MSU exhibit 'DEPTH' explores our ties to water at Michigan Science Center

Michael H. Hodges
The Detroit News
Artist Heather Beardsley created sea creatures from recycled plastic bags and cyanotype art as part of Science Gallery Detroit’s “DEPTH” at the Michigan Science Center.

A new exhibition on our relationship to water, "DEPTH," opens Saturday at the Michigan Science Center in Detroit. The show closes Aug. 17. 

Organized by Michigan State University's Science Gallery Detroit, the show will explore the power of this resource, with an aim of stimulating interest in both science and art, particularly among young adults 15-25 years old. 

The exhibition, with more than 25 interactive installations, is free and includes free general admission to the Science Center. (General admission is free for everyone through the "DEPTH" run, all part of the museum's "Summer of Science" program. Order "DEPTH" tickets online at the site for Michigan Science Center or the Science Gallery Detroit.)

It will be staffed by young-adult mediators who will augment visitors' experience with short storytelling exercises to animate the displays. 

"Water is one of those grand challenges the planet faces," said Science Gallery Detroit Director Jeff Grabill, who's also MSU associate provost for teaching, learning and technology. "How do we understand our relationship to it, our future given its scarcity, and issues of pollution and climate change?"


The exhibition's topic, he says, was a natural for the Great Lakes state. "We sit on about 20 percent of world’s water reserves," Grabill said, "but we’ve managed to poison our own citizens And how do you explain that?"

Among the exhibits are "Along the River of Spacetime," in which MSU Prof. Elizabeth LaPensee creates a virtual-reality game connecting Native American Anishinaabeg teachings and efforts to restore rivers and eco-systems. 

"That's going to be spectacular," Grabill said. "The exhibit walks people through Anishinaabeg orientations to water – how they understand it culturally and socially."

"Sound Mural of Detroit" features what he called a "crazy array of copper piping" that rises three stories up a Science Center stairway.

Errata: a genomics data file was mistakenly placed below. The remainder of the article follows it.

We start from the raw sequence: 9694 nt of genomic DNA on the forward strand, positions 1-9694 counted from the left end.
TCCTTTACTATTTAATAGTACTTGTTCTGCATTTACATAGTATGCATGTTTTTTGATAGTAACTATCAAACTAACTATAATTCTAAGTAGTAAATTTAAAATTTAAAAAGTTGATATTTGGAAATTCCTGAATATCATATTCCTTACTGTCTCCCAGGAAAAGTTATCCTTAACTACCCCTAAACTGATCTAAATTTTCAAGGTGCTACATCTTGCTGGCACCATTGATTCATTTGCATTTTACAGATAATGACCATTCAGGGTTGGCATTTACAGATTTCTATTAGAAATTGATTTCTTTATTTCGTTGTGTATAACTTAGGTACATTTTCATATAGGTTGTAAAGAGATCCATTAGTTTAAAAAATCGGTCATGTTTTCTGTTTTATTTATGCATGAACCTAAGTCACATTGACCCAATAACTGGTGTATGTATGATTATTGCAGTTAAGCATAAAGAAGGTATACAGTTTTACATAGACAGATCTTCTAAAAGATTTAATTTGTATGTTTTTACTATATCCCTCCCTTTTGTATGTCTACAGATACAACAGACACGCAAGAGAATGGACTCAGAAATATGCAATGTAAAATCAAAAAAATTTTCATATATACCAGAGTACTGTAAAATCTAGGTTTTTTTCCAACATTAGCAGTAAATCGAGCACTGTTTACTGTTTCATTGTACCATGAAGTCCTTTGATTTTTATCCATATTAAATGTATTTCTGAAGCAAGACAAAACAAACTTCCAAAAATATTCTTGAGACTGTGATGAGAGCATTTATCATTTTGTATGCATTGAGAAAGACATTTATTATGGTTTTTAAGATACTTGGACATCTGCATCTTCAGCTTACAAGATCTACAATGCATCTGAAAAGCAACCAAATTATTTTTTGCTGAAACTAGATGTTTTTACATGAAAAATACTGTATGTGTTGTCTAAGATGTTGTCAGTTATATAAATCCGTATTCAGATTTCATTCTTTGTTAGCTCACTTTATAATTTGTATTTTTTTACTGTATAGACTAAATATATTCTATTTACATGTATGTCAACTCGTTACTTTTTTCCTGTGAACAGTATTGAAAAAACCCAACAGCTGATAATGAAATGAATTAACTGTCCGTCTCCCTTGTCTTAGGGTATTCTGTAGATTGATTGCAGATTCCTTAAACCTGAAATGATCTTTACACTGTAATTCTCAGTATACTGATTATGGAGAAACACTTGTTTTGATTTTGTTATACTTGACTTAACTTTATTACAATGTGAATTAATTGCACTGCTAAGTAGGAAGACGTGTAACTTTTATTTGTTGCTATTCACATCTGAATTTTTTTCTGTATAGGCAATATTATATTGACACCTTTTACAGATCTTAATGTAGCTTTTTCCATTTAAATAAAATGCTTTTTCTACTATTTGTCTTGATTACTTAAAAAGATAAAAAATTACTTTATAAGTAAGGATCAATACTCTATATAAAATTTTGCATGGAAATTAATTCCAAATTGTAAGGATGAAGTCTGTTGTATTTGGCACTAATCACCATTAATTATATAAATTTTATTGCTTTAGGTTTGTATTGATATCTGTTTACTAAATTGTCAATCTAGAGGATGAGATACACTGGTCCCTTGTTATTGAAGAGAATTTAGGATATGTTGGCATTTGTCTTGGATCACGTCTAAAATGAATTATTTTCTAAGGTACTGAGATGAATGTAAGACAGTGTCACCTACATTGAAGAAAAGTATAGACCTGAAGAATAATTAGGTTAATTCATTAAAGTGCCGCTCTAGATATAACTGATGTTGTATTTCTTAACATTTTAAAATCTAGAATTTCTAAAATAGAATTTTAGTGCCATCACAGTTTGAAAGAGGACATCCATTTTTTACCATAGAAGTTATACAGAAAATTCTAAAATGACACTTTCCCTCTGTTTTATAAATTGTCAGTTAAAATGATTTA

Open any of the many spigots along the way, Grabill added, "and you’ll hear a story or poem written by a Detroit schoolchild about their relationship to water. And some of those poems are jaw-dropping." 

"Detroit Water Portrait" features clear prisms filled with mud and water collected around the city, and will exhibit ever-changing gradients of color as microbial life in the mud grows and flourishes. 

"Green Steward" by Matthew Seaton is part of the MSU "DEPTH" exhibition at Michigan Science Center.

And floating overhead is a large "jellyfish" made of plastic bags hanging from the ceiling that invokes the pervasive presence of plastic throughout the world's oceans, and the danger it presents to wildlife. 

This is MSU Science Gallery Detroit's second exhibition. The first, "Hustle" -- which examined how humans and other species thrive and flourish -- was mounted last year at 1001 Woodward in Detroit. 

The Science Gallery is part of an international consortium of public science centers affiliated with great universities. When Ireland's Science Gallery Dublin, connect to Trinity College, opened its exhibition, Grabill notes, some 400,000 people poured through it. 

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Twitter: @mhodgesartguy


June 8-Aug. 17

Michigan Science Center, 5020 John R, Detroit

Free - includes free general admission to Michigan Science Center 

10 a.m. -5 p.m. Tues.-Thurs. & Sat; 10 a.m.-7 p.m. Fri; noon-5 p.m. Sun.

 (313) 577-8400